TOKYO (AP) — Now you see them, now you don’t.
The walls of two newly installed public toilets in Tokyo’s Shibuya neighborhood are see-through before people enter, but turn opaque when the doors are closed and locked from the inside.
The so-called transparent toilets, which opened this month, were designed by award-winning Japanese architect Shigeru Ban for a project organized by The Nippon Foundation that redesigned a total of 17 public toilets in the neighborhood. The goal was to make them accessible to anyone, regardless of gender, age or disability.
The see-through walls glow in vibrant colors — green, yellow, orange.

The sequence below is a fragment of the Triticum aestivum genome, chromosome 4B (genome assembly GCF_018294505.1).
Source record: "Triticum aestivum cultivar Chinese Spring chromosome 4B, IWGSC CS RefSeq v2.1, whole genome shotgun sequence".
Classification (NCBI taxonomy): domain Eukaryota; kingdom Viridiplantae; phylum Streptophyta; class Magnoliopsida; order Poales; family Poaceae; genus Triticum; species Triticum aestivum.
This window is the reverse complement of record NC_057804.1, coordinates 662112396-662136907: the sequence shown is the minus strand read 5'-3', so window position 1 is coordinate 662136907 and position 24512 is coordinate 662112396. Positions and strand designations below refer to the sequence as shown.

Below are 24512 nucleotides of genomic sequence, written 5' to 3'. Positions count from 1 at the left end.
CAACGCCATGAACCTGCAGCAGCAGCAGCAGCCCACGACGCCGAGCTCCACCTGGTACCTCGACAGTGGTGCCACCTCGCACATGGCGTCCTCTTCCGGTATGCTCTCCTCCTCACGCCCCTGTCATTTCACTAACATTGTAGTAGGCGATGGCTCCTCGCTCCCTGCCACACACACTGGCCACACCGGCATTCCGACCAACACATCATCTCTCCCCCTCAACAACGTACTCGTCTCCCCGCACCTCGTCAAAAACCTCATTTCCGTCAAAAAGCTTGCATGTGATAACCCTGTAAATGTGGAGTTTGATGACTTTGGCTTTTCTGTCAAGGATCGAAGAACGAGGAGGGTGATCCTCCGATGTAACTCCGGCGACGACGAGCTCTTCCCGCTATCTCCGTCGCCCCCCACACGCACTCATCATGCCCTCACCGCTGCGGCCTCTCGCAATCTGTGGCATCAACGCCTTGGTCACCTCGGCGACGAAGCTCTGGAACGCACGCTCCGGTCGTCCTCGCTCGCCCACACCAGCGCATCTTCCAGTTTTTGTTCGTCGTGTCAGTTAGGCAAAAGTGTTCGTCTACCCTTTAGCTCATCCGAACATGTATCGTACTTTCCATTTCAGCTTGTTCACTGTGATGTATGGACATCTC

“Maybe I feel a little anxious the first time, like will this work? Is somebody (outside) the glass trying to look inside or something?” Cecilia Lopez, a travel blogger from Argentina, said Thursday. “But I think it’s more for the fun of it.”
The outer walls of the toilets have a layer of glass that remains clear when hooked up to an electric current. When the door is locked, the current is cut and a special film makes the glass opaque and conceals the users, according to Kana Saji of The Nippon Foundation.
The foundation says it aims to achieve a society in which all people help one another.
“It’s really clean, and it sort of looks like art,” said Tomoko Mizutani, a Tokyo resident who was taking a photo of the toilet.